On August 10 th , a storm the United States National Weather Service described as unprecedented hit east central Iowa (Kopelman, 2020). The storm, known as a “derecho,” contained wind gusts of 140 mph. While storms with high winds are not unusual, in this storm the wind gusts were sustained for over an hour, causing extensive damage.
Over 10 million acres of farmland was destroyed. Between agricultural and other property, initial damage estimates are over $4 billion. Over 300,000 people lost electricity, and some were still without power over a week after the storm. Trying to survive in the summer heat and humidity was further exacerbated by challenges from the ongoing COVID-19 pandemic. Miraculously, only three deaths were reported.
Predictably, with the United States just over two months away from a national election, criticism or defense of the storm response quickly fell along political lines. Putting politics aside, some lessons can be gleaned from the response efforts at state and local levels.
Effective communication is critical
During a crisis, communication consists of the transfer of complex information under pressure between multiple stakeholders (government officials to the public or between organizations, as examples). The most important function of crisis management is to manage information exchange (Rubens, 2020).
Iowa Governor Kim Reynolds did not submit a formal request for federal assistance until August 16th , six days after the storm (Gowen & Sellers, 2020). According to officials from the Federal Emergency Management Agency (FEMA), a damage assessment is part of the submission process. A challenging task in the best of circumstances, after the derecho it was complicated by local officials’ difficulty in getting out to physically assess damage, as well as limited personnel available due to COVID-19 (Gowen & Sellers, 2020).
If the impression is given that an organization is not in control of the situation then it will soon become defensive about its own actions. The focus will then not be on responding to the crisis but defending leadership’s decisions. At that point it is all but impossible to recover the initiative (Rubens, 2020).
Neither Governor Reynolds nor anyone from her staff shared information explaining the request process with the public. It was only after criticism for the delay that more information was provided.
In a crisis, people expect official communications to be transparent; consistent; timely; actually answer pressing questions for the public; and show that the organization is holding itself accountable (Agnes, 2018). Consistent and informative communication from Governor Reynolds might not have satisfied everyone, but it would at least let them understand what was being done and when.
Leadership must understand the nature of crises
Brad Hart is the mayor of Cedar Rapids, the second largest city in Iowa and the epicenter for most of the damage from the storm. On August 13 th , three days after the storm, Hart was asked why he had not requested Governor Reynolds to deploy the Iowa National Guard to Cedar Rapids (in the United States, the National Guard is controlled at the state level and is often a key first responder during natural disasters). He replied that the city was using state Department of Transportation workers and contractors to respond to the crisis. He didn’t see what additional assistance the National Guard could provide (Payne, 2020). He later said his comments were misunderstood (Gowen & Sellers, 2020). When the National Guard was finally dispatched, they removed over 2 million pounds of debris in three days.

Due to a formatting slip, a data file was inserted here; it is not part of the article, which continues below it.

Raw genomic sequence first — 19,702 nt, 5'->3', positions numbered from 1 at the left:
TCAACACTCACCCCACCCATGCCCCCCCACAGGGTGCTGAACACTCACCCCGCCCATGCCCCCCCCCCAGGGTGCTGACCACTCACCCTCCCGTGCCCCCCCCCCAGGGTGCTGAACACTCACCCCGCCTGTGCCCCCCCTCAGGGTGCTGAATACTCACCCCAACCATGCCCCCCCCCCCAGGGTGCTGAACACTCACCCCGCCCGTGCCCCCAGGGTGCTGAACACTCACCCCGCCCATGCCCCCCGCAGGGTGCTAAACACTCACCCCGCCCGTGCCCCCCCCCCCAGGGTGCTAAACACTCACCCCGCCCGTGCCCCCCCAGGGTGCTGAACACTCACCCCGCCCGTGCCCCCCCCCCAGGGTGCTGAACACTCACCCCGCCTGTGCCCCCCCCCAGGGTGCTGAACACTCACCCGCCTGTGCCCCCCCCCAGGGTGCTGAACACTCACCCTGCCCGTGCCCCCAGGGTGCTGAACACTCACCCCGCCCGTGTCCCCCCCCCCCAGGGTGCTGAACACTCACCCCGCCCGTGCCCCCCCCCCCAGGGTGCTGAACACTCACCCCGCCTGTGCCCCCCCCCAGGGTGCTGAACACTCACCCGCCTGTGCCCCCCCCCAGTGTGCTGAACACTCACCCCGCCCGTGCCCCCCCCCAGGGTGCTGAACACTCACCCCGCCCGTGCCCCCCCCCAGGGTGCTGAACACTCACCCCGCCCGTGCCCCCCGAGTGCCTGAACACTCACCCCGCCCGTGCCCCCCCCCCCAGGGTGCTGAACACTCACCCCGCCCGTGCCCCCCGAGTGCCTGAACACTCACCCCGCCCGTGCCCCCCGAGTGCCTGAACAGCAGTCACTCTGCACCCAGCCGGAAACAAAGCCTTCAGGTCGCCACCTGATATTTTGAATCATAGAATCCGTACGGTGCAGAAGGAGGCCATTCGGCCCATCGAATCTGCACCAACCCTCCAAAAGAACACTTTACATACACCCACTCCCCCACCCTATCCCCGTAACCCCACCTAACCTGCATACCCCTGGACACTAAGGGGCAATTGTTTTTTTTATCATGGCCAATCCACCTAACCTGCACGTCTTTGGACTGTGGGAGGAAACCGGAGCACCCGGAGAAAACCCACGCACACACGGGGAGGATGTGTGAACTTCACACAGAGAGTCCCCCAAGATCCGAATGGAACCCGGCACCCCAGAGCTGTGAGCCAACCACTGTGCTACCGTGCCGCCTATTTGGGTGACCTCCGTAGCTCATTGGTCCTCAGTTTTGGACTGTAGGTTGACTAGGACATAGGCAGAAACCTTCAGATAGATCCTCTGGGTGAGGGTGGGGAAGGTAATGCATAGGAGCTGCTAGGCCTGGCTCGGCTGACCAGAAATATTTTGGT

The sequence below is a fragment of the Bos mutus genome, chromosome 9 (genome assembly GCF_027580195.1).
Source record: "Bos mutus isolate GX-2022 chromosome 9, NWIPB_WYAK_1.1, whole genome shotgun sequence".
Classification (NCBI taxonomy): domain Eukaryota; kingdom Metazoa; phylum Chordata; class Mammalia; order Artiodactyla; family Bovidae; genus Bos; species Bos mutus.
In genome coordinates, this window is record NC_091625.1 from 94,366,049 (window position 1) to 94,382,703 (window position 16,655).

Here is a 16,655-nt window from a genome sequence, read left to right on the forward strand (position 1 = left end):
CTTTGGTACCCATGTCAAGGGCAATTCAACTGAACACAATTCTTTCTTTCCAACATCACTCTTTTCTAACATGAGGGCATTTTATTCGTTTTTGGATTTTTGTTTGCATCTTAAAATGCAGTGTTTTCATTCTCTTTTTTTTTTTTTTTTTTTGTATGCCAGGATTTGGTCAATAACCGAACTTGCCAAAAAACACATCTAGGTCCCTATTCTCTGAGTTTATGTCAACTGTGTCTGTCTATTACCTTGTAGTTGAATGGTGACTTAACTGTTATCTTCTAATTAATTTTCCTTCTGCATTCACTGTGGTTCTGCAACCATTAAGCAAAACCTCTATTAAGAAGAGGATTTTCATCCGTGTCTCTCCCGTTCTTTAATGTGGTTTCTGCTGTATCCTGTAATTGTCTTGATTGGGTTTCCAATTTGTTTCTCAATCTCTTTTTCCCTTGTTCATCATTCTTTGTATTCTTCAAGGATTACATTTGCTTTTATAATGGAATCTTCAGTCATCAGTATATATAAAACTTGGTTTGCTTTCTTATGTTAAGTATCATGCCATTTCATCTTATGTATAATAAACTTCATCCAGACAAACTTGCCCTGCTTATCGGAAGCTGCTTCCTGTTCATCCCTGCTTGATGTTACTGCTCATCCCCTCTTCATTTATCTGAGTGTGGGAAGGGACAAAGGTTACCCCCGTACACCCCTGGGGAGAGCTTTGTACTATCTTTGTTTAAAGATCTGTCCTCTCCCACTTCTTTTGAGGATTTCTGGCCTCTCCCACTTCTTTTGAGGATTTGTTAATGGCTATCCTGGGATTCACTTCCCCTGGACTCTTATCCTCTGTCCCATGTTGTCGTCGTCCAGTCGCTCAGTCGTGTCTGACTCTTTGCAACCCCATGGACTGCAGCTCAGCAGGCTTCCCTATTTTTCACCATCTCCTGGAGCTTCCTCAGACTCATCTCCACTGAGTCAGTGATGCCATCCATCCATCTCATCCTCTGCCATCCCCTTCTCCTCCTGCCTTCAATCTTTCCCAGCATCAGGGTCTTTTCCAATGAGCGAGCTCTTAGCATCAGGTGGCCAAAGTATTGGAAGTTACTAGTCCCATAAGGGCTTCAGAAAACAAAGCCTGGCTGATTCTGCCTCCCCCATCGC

The two responsibilities for leaders in a crisis are 1) look after the safety, security, and wellbeing of your people, and 2) manage deployment of resources when and to where they need to be (Rubens, 2020).
Tough decisions have to be made quickly. Some reasonable, decisive action is almost always better than no action at all (Augustine, 1995). A closed attitude, an attitude that says, “I already know,” may cause us to miss important information. We plan, but we must be able to let go of the plan, too (Gonzales, 2017).
The derecho hit quickly, with little warning. Mayor Hart, never having been through this type of crisis, may have been unfamiliar with what resources were available at the state level. But crises, by their very nature, are complex. The fact that they are complex can never be allowed to be used as an excuse for failure or inaction (Rubens, 2020).
In crisis management, resourcefulness is a necessity. Leaders and organizations must have the ability to develop innovative solutions. Adaptation is important.
On April 25, 2015, an earthquake struck Nepal, killing over 9,000 people. The government of Nepal found itself unable to physically assess damaged areas due to debris blocking access routes. Several government agencies, aid organizations, and private citizens used unmanned aerial vehicles (drones) to provide damage assessment, to include 3-D maps (Sharma, 2016). The use of drones was not in any crisis playbook; it was an innovative solution from people who adapted to the situation.
As with all post-crisis assessments, key questions for the general public are have lessons been learned, and – more importantly – will they be applied in the future? Unprecedented weather events, unfamiliarity with resources, and complicated aid request processes notwithstanding, it has been wisely said that the world is not interested in the storms you encountered. It only cares whether you brought the ship in safely (Augustine, 1995).